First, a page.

"B" Mode.  Today was a perfect day for experimenting.  The driving was pretty bad, so I took the back way.  And rather than saving "B" for the special need circumstances, I was quite generous.  It remained on most of the time.  So whenever I let up on the accelerator-pedal, the engine would join in to help decelerate.  That's a different way of braking, quite passive... great for the slippery Winter conditions my morning commute presented.  Having that engage so frequently was nicer than I had imagined.  In the past, I had only used it for really nasty hills & turns as a preventative measure to reduce the need for light braking with the usual foot pedal.  "B" uses the engine instead of the wheels.  That, as demonstrated today, works well for slow driving through heavy new snow not quite warm enough to become slush.

1-14-2007

It Keeps Climbing.  The odometer on his Classic Prius is now at 270,513 miles.  That number is truly amazing.  It totally messes up opportunities for the antagonist.  That cannot stir anti-hybrid trouble with respect to distance when an owner is routinely sharing photos of such impressive progress... owner:  Jesse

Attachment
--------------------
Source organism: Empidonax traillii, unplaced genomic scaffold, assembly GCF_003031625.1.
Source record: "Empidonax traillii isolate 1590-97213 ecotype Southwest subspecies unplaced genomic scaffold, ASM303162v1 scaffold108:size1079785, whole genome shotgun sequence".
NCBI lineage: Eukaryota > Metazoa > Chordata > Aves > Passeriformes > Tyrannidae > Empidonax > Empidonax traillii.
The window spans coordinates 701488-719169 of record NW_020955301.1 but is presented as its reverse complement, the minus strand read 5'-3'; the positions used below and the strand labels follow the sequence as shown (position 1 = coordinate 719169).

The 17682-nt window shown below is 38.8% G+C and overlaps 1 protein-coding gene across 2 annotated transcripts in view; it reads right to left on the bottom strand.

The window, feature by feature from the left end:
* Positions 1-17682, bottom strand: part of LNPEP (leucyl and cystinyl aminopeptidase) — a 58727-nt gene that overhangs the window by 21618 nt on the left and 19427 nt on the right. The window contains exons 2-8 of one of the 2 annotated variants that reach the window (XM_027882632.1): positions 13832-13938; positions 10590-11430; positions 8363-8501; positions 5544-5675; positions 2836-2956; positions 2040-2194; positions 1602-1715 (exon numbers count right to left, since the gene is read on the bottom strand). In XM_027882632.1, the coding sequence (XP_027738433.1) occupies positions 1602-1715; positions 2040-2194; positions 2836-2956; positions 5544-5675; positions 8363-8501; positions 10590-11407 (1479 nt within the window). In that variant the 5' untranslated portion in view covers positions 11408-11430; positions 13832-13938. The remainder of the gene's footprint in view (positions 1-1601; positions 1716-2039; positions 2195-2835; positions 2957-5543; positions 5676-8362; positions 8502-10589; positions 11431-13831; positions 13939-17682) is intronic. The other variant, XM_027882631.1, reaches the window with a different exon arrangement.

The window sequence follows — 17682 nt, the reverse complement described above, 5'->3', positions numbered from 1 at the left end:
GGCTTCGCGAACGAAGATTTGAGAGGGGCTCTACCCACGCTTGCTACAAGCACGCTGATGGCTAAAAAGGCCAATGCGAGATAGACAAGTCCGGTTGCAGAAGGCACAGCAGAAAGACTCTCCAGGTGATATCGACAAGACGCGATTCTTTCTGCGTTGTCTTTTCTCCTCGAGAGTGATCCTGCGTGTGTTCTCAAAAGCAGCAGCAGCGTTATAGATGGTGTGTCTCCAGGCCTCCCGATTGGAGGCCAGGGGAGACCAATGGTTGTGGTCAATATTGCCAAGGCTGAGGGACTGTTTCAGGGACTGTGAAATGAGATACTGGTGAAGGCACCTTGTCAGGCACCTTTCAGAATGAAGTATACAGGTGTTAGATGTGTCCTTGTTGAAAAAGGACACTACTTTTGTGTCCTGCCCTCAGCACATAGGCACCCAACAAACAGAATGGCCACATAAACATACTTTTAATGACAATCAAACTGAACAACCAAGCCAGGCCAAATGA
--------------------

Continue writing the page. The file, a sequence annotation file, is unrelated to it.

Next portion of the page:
1-14-2007

Emission Regulations.  The EU is really getting serious about greenhouse control, a very different attitude than that here in the US.  They have proposed a limit of 120 grams of carbon-dioxide per kilometer for new cars beginning 2012, averaged across the fleet.  That level is so strict, only a single vehicle currently available already achieves that.  Yes, it's Prius!  With such a standard ratified, I wonder how the auto industry will respond.  Hmm?  Problem prevention of that nature & scope is a new frontier.  The effort by CARB here years ago wasn't as aggressive... and the result was very disappointing.  EU had a similar type of consumption regulation that failed as too.  So I'm really hoping for success this time, with emphasis on the Global Warming necessity.  We know much more than we did just a few years ago.  And unfortunately now, the need is starting to look dire.  The situation for hybrids is about to get very interesting.

1-14-2007

Real Snow.  So far this Winter, all we had got was just a single really wet & messy snow fall... until this evening.  There's several inches of that perfect snow for skiing... with a car!  That dry & fluffy stuff was a welcome sight, and driving in it was pretty fun too.  When you have a Prius, slowing down for hostile weather is no big deal.  In fact, it's a welcome change.  MPG is can be better.  But in this case, I had the heater cranked and stopped at a few place.  So the usual seasonal low of upper-30's efficiency greeted me on the Consumption Screen as I switched over from the Energy Monitor upon reaching my garage.  Fortunately, that's still better than other vehicle I was sharing the road with.